Living in Harmony: The Clown and Its Anemone
The clownfish live within the tentacles of a sea anemone. The sea anemone produces a toxin that protects the clownfish from their predators. A recent study has reported that the clownfish’ wiggle dances are helping their sea anemone host to breathe and help the anemone to aerate themselves, which means the clownfish and anemone need each other to survive living in the ocean.
In short, they live in harmony as part of the mutual symbiosis to survive in the wildlife undersea.
You don’t have to scuba dive to see the wildlife clownfish and its anemone. In the Indo-Pacific region like in Indonesia, the Philippines, and Thailand, they can be seen easily by snorkeling close to the beach. Just don’t touch the anemone with bare hands as the sea anemone will sting your skin.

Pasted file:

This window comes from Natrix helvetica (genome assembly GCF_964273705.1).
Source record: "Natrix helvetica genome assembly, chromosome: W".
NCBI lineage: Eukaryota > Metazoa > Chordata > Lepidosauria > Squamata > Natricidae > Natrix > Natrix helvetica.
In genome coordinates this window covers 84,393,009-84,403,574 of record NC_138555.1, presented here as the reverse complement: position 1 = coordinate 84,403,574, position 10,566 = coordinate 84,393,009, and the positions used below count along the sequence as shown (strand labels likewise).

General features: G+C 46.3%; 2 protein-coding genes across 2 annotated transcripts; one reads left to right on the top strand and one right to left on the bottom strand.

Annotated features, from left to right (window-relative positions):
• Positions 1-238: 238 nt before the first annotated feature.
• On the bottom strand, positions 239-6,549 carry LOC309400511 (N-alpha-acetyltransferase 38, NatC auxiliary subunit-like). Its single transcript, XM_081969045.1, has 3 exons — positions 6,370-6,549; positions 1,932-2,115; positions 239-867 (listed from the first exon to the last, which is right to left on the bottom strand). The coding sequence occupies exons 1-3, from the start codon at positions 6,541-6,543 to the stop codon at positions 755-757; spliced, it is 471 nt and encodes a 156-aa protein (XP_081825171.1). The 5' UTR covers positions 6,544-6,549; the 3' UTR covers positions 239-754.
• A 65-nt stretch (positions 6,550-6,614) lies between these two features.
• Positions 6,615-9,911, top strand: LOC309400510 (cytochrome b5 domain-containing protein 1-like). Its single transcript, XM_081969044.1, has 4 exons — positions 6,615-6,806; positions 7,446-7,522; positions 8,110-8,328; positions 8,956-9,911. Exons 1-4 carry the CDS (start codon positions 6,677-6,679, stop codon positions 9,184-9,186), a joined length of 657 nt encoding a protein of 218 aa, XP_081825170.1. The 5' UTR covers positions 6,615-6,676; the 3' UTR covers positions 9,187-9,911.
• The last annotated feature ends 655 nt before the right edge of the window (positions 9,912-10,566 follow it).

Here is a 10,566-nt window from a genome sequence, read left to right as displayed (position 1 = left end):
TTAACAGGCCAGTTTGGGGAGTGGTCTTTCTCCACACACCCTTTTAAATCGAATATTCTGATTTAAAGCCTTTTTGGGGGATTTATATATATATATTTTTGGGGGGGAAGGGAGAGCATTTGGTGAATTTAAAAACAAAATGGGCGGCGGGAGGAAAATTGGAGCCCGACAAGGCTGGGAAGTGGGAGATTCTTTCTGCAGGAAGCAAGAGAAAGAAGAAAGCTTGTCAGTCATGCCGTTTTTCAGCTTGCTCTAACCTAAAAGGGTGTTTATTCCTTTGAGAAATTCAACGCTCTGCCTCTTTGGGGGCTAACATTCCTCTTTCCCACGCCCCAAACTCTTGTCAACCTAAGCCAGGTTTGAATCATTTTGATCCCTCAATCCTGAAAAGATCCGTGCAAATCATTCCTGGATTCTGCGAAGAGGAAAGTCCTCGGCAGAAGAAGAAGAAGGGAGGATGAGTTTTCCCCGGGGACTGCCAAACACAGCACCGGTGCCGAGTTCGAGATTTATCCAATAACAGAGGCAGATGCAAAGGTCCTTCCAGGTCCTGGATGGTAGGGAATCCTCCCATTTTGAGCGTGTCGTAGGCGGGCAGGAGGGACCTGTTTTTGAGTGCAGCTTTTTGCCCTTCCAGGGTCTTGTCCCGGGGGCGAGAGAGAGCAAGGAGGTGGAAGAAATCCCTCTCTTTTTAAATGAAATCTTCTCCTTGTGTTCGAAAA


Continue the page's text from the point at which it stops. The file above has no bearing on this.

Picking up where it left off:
Images were taken in Indonesia during scuba diving. My photography gear for these images: Olympus PEN E-PL5 with Olympus Underwater casing PT-EP10 and Strobe INON D2000. Lens: Olympus 60mm 2.8 macro.
PS: I will be late in responding comments and blog walking as I have to finish an online course this weekend. Thank you for staying up with this blog.
More about my scuba diving experience please visit: indahs loves scuba diving
Amazing! Clownfish, we recently learned, are aggressive fish. We thought they swam up to us to welcome us as we swim near their sea anemone homes. We only knew now that their “welcoming dance” is actually a gesture of warning. If the threat seems too much for them, they retreat back into their anemone homes.
We actually saw a huge green turtle foray too close to an anemone with a clownfish in it. The clownfish attacked the much larger creature, startling the turtle who quickly swam away.
Clownfish are always a delight in tropical waters. The first photo is amazingly beautiful!
Can not miss your post about clown fish. I am a fan. 🙂 ❤